German wasp | Vespula germanica

German wasp

Vespula germanica

Coral bush | Ardisia crenata

Coral bush

Ardisia crenata

Purple loosestrife | Lythrum salicaria

Purple loosestrife

Lythrum salicaria

Pom pom weed | Campuloclinium macrocephalum

Pom pom weed

Campuloclinium macrocephalum

Canarybird bush | Crotalaria agatiflora

Canarybird bush

Crotalaria agatiflora

Peanut butter cassia | Senna didymobotrya

Peanut butter cassia

Senna didymobotrya

Rubber vine | Cryptostegia grandiflora

Rubber vine

Cryptostegia grandiflora

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Environmental Programmes

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Yabby

Cherax destructor

Common name:

Yabby

Scientific name:

Cherax destructor

Alternative common names:

Common yabby.

This crayfish can grow 10-20cm but some individuals attain a length of 30cm. Colour is variable and depends on water quality, but most take on a greyish-blue to vivid metallic blue colour. This is not an indigenous species and may have negative impacts on our wetland systems by competing against indigenous species. The burrowing activity may cause damage to dams and riverbanks.

Additional Info

  • Where does this species come from?

    Australia.

    What is its invasive status in South Africa?

    NEMBA Category 1a.

    Where in South Africa is it a problem?

    Not yet known to be invasive, but these crayfish are kept in aquaculture facilities, but closely related species have escaped and are proving invasive in some river systems.

    How does it spread?

    Dispersal through aquatic systems.

    Why is it a problem?

    This is not an indigenous species and may have negative impacts on our wetland systems by competing against indigenous species. The burrowing activity may cause damage to dams and riverbanks.

    What does it look like?

    Description: This crayfish can grow 10-20cm but some individuals attain a length of 30cm. Colour is variable and depends on water quality, but most take on a greyish-blue to vivid metallic blue colour. Habitat: A freshwater species colonising rivers, reservoirs, dams and lakes. During drought conditions, they can survive by aestivating down burrows in the mud. Breeding: Eggs are attached to abdominal appendages called pleopods and undergo preliminary development before they swim away as free-swimming juveniles.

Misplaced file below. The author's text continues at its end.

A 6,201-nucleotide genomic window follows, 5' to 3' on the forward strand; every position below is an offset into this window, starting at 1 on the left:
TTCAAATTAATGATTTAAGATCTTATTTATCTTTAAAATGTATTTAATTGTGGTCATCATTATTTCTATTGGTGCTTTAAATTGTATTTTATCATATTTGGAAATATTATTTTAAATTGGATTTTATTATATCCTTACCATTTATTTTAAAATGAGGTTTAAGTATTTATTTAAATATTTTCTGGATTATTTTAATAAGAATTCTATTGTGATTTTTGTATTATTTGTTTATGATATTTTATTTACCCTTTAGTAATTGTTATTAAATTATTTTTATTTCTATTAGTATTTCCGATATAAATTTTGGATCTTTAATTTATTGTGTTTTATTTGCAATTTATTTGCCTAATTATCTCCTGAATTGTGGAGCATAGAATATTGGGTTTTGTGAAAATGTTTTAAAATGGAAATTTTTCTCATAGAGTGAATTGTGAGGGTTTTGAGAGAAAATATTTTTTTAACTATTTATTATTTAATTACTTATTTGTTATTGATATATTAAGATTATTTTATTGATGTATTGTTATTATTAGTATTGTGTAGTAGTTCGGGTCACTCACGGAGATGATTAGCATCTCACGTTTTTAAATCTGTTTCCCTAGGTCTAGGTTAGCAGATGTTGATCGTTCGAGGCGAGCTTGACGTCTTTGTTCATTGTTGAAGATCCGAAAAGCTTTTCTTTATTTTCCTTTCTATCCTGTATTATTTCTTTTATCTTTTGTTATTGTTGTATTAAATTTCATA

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General News Updates

2019 National Symposium on Biological Invasio…

26-02-2019

This is your invitation to South Africa's 2019 National Symposium on Biological Invasions. The convention is hosted by the Centre for Invasion Biology (CIB), University of Stellenbosch, and the Biolo... Read more

2019 Invasive Species Training

22-01-2019

During the past five years (2014-2018), ISSA invasive species trainers have trained 4 000 in the identification of invasive species and laws pertaining to invasive species across South Africa.  ... Read more

Alien Grass Working Group

04-09-2018

Who are we? The South African National Alien Grass Working Group was jointly initiated by the South African Biodiversity Institute (SANBI) and the Centre for Excellence in Invasion Biology (C·I·B) in... Read more

Permits for planting indigenous Cynodon?

01-03-2018

On 16 February, 2018, South Africa's Department of Environmental Affairs issued amendments to the regulations and lists relating to the National List of Invasive Species.  Updates to the draft&n... Read more

Invasive species training 2018 dates released

28-02-2018

Interested in invasive species?  How much do you know about NEMBA invasive species compliance for landowners and organs of state? The South African Green Industries Council (SAGIC) have released... Read more

Communications post for Africa advertised

25-01-2018

The Nature Conservancy has advertised a brand new post:  Communications Manager, Africa Region. Knowledge of invasive species and water would be an asset in this post. See details below:    Job Titl... Read more